On the 29th of October, as we observe World Stroke Day, we find ourselves at a crucial juncture to reflect upon the pressing issue of strokes in India, an alarming yet largely overshadowed public health crisis.
To encapsulate the enormity of this situation, one need not look beyond the staggering statistics. India sees over 15 lakh new stroke cases annually, amounting to almost 4,000 individuals daily. This rate surpasses many infectious diseases that have long been in the limelight. The intensive care units of our major hospitals, surprisingly, are predominated by stroke patients, even outnumbering heart attack victims. Strokes account for an overwhelming 8% of total deaths in our nation – a figure that overtakes the combined fatalities from Tuberculosis, AIDS, and Malaria.
The past decade has seen a significant surge, nearly 100%, in stroke incidence. Disturbingly, 15% of these cases occur in individuals under 40. Factors like diabetes, hypertension, obesity, stress, sedentary lifestyle, and smoking contribute to this escalating trend. The ramifications are evident: despite the best medical interventions, one in four stroke patients remains permanently disabled, a figure that jumps to 50% without advanced treatments.
While the medical world has been making strides with cutting-edge treatments, the adoption rate in India leaves much to be desired. Techniques like Intravenous Thrombolysis, which dissolves clots in the brain, and Mechanical Thrombectomy, a procedure to extract clots from blocked vessels, have proven remarkably effective. These treatments, however, are time-sensitive. Every minute following a stroke sees the death of millions of brain cells. Thus, swift intervention can mean the difference between full recovery and lasting disability, or even life and death.
Despite the proven efficacy of these treatments, India lags woefully behind. While the West has seen a fourfold increase in Thrombectomy procedures in just five years, less than 5% of stroke patients in India receive this potentially life-saving treatment.
The underlying issues are manifold. A prominent contributor is the widespread lack of awareness about stroke symptoms. Alarming signs such as facial deviations, speech slurring, limb weakness, and sudden imbalance are often misattributed to fatigue, blood pressure fluctuations, or sugar level anomalies. This grave misconception delays crucial medical intervention. Additionally, minor strokes or 'Transient Ischemic Attacks' (TIAs), which can precede major strokes, often go unnoticed or unreported.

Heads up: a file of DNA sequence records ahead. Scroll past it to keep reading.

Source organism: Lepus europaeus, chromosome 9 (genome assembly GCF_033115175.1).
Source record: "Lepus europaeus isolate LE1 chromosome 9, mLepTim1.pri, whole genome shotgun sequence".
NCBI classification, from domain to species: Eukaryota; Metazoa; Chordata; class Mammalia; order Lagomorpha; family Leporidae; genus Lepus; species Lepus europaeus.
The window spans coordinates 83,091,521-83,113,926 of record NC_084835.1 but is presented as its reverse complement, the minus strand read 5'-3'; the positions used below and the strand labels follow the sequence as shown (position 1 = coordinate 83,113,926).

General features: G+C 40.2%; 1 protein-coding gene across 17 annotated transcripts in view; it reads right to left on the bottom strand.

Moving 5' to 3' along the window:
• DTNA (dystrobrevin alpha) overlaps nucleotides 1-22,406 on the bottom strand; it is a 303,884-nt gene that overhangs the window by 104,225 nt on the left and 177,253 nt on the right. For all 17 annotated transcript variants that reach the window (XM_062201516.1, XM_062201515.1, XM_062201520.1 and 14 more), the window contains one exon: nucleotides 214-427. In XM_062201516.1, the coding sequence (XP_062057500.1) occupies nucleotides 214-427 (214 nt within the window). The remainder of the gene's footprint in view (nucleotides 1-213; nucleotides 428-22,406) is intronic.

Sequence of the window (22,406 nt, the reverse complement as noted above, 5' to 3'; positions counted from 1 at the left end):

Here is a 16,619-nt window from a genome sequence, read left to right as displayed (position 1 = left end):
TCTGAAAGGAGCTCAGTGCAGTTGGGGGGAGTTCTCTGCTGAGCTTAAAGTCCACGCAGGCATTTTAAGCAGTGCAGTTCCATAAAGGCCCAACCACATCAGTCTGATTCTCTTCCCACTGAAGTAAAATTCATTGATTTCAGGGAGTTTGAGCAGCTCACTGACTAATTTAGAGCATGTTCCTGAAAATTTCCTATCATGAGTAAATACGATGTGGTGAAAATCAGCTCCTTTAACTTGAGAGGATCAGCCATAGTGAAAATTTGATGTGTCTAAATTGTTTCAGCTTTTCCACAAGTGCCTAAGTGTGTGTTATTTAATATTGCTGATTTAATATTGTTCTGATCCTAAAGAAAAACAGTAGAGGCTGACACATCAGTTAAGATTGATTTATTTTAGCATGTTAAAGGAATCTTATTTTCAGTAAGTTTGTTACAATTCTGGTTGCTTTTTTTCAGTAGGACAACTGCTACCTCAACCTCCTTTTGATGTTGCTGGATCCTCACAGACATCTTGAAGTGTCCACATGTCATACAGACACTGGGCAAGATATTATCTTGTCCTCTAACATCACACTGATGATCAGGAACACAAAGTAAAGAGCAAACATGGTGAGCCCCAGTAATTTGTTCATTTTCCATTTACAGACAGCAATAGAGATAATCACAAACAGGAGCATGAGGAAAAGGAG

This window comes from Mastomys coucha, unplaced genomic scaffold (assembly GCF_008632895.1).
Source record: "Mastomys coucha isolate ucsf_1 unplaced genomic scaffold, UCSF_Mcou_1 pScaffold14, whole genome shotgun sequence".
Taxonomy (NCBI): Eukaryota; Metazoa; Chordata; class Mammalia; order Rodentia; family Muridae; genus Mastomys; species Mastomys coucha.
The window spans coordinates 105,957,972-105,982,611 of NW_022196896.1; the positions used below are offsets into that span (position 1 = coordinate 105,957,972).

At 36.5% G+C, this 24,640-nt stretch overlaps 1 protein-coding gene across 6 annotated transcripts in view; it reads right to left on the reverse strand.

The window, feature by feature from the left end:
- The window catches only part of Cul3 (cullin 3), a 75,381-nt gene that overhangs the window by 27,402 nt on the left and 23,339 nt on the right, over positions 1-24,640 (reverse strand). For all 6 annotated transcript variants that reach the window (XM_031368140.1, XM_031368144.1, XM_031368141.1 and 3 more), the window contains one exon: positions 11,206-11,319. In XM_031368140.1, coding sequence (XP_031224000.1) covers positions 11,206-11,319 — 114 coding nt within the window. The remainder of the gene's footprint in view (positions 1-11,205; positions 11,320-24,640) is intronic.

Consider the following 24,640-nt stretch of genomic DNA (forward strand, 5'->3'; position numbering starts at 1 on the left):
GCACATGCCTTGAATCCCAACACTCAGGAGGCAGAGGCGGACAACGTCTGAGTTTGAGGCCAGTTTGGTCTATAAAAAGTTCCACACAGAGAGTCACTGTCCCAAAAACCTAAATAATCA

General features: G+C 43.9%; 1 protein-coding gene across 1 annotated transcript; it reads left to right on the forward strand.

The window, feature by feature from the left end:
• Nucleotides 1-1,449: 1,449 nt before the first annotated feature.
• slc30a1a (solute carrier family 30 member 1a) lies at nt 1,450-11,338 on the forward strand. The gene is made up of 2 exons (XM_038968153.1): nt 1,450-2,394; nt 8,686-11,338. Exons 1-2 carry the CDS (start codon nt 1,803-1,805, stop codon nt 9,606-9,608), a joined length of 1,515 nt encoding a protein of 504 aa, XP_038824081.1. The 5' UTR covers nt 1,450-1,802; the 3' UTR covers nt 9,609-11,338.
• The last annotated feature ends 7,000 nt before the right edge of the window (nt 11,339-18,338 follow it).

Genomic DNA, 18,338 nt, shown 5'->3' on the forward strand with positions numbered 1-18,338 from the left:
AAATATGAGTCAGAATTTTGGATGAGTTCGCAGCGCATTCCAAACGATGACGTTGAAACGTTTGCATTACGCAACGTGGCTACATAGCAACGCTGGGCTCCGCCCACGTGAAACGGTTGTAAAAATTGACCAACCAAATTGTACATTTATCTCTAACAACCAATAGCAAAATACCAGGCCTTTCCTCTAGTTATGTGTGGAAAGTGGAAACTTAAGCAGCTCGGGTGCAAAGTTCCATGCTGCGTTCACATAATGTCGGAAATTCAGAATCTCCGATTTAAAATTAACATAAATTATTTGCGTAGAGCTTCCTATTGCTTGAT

Hence, the call to action on this World Stroke Day is multifaceted:
» Raise Awareness: Comprehensive public health campaigns are paramount. We need to educate the masses about recognizing stroke symptoms, the urgency of medical intervention, and the significance of TIAs.
» Infrastructure Overhaul: Investing in medical facilities equipped with advanced stroke treatments is non-negotiable. This includes ensuring the availability of CT and MRI scans, Cathlabs, and specialists.
» Risk Factor Mitigation: Preventive measures, including lifestyle modifications and rigorous control of diabetes, hypertension, and cholesterol, can substantially reduce stroke incidence.
» Rehabilitation Focus: Post-stroke recovery is a journey. Emphasizing the role of physiotherapy, speech therapy, and rigorous rehabilitation can mitigate disabilities and improve the quality of life.
» Quality & Uniformity in Stroke care: To bring in standardization and quality in stroke care trough uniform accreditation process across India
Strokes also impart a hefty economic toll due to hospitalization costs, medication, rehabilitation, and the resultant loss of productivity. This further underscores the urgency of addressing this health crisis not just as a medical challenge but an economic one.
In conclusion, the silent epidemic of strokes in India warrants a collective, concerted effort. As we mark World Stroke Day, let us pledge to elevate our understanding, infrastructure, and interventions to combat this formidable challenge. Together, we can ensure a healthier, brighter future for millions.
(Dr Arvind Sharma is Secretary, Indian Stroke Association, Sr. Consultant Neurology & Stroke Specialist, Zydus Hospitals and also a member of the Board of Directors, World Stroke Organisation)